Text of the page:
Can performance review bias be fixed?
By exposing patterns of bias and redesigning performance reviews, one law firm is making employee evaluations fairer and more effective
The last year has seen an explosion of articles and advice about diversity, equity, and inclusion (“DEI”) and how to promote them in the workplace. Unfortunately, too many articles on this topic present generic advice, lack supporting data, and offer no concrete steps leaders can take to improve DEI initiative performance. A new article by Joan C. Williams, Denise Lewin Loyd, Mikayla Boginsky, and Frances Armas-Edwards, however, suffers none of those ills. The authors present a solid, data-backed, case study that is well worth analyzing.
The story begins two years ago when the authors were contacted by a U.S. law firm and asked for help understanding how bias was affecting their performance review process. The head of DEI at the firm had noticed some “red flags” and wanted to address them with data and not just anecdotes.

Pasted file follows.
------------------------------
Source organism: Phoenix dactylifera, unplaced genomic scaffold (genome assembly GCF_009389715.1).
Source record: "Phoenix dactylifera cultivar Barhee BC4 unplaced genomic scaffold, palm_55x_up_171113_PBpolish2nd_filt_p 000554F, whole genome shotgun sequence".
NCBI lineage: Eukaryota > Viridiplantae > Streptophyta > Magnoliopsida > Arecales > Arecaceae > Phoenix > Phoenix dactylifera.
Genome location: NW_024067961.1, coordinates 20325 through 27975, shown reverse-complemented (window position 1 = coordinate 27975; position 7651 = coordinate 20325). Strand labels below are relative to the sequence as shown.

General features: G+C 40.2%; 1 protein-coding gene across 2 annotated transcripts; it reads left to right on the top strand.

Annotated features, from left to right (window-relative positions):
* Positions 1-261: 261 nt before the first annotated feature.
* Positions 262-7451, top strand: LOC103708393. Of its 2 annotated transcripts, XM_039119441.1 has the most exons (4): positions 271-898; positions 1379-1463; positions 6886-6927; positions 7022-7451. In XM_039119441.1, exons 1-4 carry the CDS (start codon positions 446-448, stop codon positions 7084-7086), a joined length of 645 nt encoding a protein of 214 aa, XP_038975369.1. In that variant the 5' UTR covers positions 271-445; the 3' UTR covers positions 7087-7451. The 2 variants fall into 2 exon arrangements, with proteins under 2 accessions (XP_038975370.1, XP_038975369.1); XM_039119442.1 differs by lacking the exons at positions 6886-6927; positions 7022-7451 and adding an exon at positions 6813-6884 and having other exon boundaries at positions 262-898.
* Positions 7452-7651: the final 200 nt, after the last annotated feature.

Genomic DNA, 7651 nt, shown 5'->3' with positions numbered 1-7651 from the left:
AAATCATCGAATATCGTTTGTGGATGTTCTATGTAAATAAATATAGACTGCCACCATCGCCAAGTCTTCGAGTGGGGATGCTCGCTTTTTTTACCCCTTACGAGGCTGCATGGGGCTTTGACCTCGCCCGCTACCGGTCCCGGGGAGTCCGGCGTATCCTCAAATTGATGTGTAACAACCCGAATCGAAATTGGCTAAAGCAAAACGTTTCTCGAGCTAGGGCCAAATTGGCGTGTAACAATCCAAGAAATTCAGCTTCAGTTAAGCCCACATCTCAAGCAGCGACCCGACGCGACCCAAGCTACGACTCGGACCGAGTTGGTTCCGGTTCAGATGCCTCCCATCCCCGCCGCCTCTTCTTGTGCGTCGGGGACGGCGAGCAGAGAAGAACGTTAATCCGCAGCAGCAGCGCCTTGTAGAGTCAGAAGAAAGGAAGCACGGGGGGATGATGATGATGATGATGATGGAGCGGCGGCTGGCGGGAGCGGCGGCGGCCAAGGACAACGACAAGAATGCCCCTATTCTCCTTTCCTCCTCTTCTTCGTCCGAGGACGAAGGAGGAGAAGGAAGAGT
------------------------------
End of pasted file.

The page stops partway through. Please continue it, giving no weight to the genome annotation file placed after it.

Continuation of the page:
The authors looked closely at the firm’s review process. Its results presented some startling discrepancies. The most troubling statistic was that only 9.5% of the performance evaluations given to people of color ever mentioned leadership — 70% less than white women. These were important numbers because leadership mentions “typically predicted higher competency ratings the next year.”
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